Some do unsettle. James Capper places the massive pincers of heavy machinery on the floor, brutish and aggressive in their purposefulness. There is a spooky video by the Spanish-born Greta Alfaro, In Ictu Oculi, which has a hillside feast descended on by a flock of vultures, who devour the food and then fly away, leaving a single bird to contemplate the devastation and then flap away itself. It says something about greed and plenty and mass behaviour, with the obvious allusion to the Last Supper, but is too staged to quite convince.
The most interesting art is the most concerned with process. Another Spanish-born artist, Alejandro Guigarro, has photographed the blackboards of the lecture halls of Oxford, Berkeley, Stanford and other high seats of scientific learning and framed the life-size prints. Only a mathematician could possibly understand the meaning, if any, of the equations chalked on the boards. Some are half wiped off and one has been cleaned altogether, leaving the scratch marks of the working once written upon them. As a way of communicating the brainpower and the inquiry of the modern times it's extremely effective.
The French-born Nicolas Deshayes is, to me, the standout artist with his sculptures made from vacuum-formed plastic and patterned polystyrene that do cause you to think anew about the material world of the city about us. Soho Fats a series of white panels, looks at first as if it could be made of cloth. Coming closer, you realise it is of packaging polystyrene shaped into waves by a hot wire cutter. The title is supposed to refer to the congealed fats found in sewers, and the catalogue would have you believe that the artist “evokes both the bodily remainder and rippling water of the hidden core of the city”. Leaving aside that curatorial clap-trap, the panels work, as indeed do Deshayes' in the manner of post-war Italian collages both the raw industrial and the human.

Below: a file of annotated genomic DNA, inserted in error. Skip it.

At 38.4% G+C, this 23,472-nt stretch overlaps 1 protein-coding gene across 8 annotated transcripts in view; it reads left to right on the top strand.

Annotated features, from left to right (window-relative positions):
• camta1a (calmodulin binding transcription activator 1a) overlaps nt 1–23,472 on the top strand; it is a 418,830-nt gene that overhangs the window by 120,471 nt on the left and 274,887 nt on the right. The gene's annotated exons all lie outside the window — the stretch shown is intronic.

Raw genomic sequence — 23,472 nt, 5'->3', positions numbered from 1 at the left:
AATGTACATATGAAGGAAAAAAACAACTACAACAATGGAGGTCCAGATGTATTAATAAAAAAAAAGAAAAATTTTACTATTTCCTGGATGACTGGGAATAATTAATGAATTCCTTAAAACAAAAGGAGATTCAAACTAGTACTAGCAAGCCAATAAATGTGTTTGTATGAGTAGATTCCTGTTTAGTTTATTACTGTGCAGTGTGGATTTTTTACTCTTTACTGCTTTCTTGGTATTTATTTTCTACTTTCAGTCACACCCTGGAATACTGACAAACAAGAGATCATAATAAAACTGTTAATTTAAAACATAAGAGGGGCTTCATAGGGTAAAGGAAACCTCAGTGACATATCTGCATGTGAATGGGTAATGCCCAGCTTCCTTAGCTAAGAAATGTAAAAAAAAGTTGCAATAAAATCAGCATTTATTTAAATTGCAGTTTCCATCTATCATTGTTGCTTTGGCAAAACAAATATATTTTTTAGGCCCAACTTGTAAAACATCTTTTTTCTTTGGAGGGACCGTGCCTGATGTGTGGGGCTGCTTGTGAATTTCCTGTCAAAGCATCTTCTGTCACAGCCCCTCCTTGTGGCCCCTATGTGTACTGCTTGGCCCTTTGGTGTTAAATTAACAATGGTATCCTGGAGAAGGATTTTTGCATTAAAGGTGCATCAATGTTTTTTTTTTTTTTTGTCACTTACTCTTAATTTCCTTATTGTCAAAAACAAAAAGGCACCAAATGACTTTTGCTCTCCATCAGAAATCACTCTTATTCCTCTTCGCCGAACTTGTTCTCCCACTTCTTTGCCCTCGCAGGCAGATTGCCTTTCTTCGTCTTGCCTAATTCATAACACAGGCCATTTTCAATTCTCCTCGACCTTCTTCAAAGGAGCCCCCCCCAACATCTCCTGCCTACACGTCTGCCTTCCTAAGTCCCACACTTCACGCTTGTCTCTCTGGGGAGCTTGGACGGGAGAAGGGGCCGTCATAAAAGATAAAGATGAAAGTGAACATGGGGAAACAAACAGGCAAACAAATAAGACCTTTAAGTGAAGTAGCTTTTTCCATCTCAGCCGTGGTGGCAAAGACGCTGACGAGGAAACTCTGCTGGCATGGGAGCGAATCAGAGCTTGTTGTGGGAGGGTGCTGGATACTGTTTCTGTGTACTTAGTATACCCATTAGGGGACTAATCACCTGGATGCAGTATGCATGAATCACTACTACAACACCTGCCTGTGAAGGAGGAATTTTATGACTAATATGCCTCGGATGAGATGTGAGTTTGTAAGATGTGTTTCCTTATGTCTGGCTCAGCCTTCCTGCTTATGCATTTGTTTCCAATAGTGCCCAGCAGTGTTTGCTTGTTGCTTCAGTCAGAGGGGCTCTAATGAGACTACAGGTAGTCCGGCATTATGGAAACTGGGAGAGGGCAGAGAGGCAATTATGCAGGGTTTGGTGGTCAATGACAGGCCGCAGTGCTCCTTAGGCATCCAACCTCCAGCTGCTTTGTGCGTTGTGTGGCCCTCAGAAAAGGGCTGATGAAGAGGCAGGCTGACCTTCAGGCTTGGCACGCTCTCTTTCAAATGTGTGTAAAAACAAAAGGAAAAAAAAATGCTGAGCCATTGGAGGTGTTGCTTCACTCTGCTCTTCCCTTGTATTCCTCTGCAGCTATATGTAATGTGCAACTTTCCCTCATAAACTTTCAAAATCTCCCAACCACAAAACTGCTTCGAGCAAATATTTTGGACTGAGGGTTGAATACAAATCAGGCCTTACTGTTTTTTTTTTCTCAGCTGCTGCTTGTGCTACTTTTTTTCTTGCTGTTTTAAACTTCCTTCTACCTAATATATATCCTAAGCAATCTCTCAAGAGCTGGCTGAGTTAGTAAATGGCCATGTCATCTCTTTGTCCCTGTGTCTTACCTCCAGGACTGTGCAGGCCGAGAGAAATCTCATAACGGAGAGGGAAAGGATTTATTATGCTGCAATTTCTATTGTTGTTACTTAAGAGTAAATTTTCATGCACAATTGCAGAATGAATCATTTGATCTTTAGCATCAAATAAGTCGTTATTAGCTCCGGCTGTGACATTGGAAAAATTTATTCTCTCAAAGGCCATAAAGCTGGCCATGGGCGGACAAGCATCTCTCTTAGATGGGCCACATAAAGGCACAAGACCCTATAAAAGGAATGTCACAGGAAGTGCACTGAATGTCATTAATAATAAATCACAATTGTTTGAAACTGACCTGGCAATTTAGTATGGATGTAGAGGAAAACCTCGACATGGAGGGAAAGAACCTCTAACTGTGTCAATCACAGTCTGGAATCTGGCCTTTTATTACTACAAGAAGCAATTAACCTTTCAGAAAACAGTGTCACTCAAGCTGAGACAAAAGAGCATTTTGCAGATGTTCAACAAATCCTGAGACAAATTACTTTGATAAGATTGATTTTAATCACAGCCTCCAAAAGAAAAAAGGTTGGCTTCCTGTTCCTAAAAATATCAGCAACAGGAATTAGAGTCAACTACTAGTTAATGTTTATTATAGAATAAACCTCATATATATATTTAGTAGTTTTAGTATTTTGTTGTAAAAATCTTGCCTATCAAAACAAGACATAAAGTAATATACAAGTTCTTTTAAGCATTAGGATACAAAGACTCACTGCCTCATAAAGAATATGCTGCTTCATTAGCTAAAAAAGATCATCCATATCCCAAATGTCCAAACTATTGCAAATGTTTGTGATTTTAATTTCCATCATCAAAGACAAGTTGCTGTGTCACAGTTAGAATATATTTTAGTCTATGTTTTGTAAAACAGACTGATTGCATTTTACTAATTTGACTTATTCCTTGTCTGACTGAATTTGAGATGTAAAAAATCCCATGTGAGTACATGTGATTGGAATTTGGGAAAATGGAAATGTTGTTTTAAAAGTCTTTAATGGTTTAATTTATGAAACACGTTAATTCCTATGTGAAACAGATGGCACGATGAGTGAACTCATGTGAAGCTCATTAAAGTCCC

Sara Barker achieves some of the same metallic humanity with her wiry sculptures of steel and aluminium. Their skeletal shape may not be new in conception – sculpture has been here before and for long – but they do succeed in their geometric lines in creating a rhythm that suggests they are about human life as much as geometric space. To add to that impression and perhaps to take her art a bit further, Barker has coated the metal at various points with paint and pigment and installed one work on a mirror plinth. Try as I might, however, I couldn't really see that this textural fiddling did much for them or for the viewer.